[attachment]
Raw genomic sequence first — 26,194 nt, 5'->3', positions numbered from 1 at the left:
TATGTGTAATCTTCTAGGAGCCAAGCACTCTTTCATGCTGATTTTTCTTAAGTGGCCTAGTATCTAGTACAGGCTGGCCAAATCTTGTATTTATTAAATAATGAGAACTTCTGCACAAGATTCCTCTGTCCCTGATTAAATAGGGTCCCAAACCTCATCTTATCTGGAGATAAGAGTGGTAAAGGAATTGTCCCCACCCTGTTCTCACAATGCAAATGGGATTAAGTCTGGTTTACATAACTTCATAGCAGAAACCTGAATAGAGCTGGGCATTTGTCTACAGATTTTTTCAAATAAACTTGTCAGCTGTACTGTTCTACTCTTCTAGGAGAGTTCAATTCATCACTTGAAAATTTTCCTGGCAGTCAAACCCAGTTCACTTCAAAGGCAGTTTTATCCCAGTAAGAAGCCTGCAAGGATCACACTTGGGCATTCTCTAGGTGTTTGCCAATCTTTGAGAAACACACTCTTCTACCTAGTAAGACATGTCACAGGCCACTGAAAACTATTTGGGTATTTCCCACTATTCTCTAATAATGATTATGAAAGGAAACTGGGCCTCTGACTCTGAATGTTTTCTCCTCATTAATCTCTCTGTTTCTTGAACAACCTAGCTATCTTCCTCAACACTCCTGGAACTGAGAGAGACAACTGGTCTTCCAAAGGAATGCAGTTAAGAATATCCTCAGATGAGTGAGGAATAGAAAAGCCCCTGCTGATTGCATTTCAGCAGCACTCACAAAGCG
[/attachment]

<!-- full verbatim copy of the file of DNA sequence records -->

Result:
Raw genomic sequence first — 26,194 nt, 5'->3', positions numbered from 1 at the left:
TATGTGTAATCTTCTAGGAGCCAAGCACTCTTTCATGCTGATTTTTCTTAAGTGGCCTAGTATCTAGTACAGGCTGGCCAAATCTTGTATTTATTAAATAATGAGAACTTCTGCACAAGATTCCTCTGTCCCTGATTAAATAGGGTCCCAAACCTCATCTTATCTGGAGATAAGAGTGGTAAAGGAATTGTCCCCACCCTGTTCTCACAATGCAAATGGGATTAAGTCTGGTTTACATAACTTCATAGCAGAAACCTGAATAGAGCTGGGCATTTGTCTACAGATTTTTTCAAATAAACTTGTCAGCTGTACTGTTCTACTCTTCTAGGAGAGTTCAATTCATCACTTGAAAATTTTCCTGGCAGTCAAACCCAGTTCACTTCAAAGGCAGTTTTATCCCAGTAAGAAGCCTGCAAGGATCACACTTGGGCATTCTCTAGGTGTTTGCCAATCTTTGAGAAACACACTCTTCTACCTAGTAAGACATGTCACAGGCCACTGAAAACTATTTGGGTATTTCCCACTATTCTCTAATAATGATTATGAAAGGAAACTGGGCCTCTGACTCTGAATGTTTTCTCCTCATTAATCTCTCTGTTTCTTGAACAACCTAGCTATCTTCCTCAACACTCCTGGAACTGAGAGAGACAACTGGTCTTCCAAAGGAATGCAGTTAAGAATATCCTCAGATGAGTGAGGAATAGAAAAGCCCCTGCTGATTGCATTTCAGCAGCACTCACAAAGCG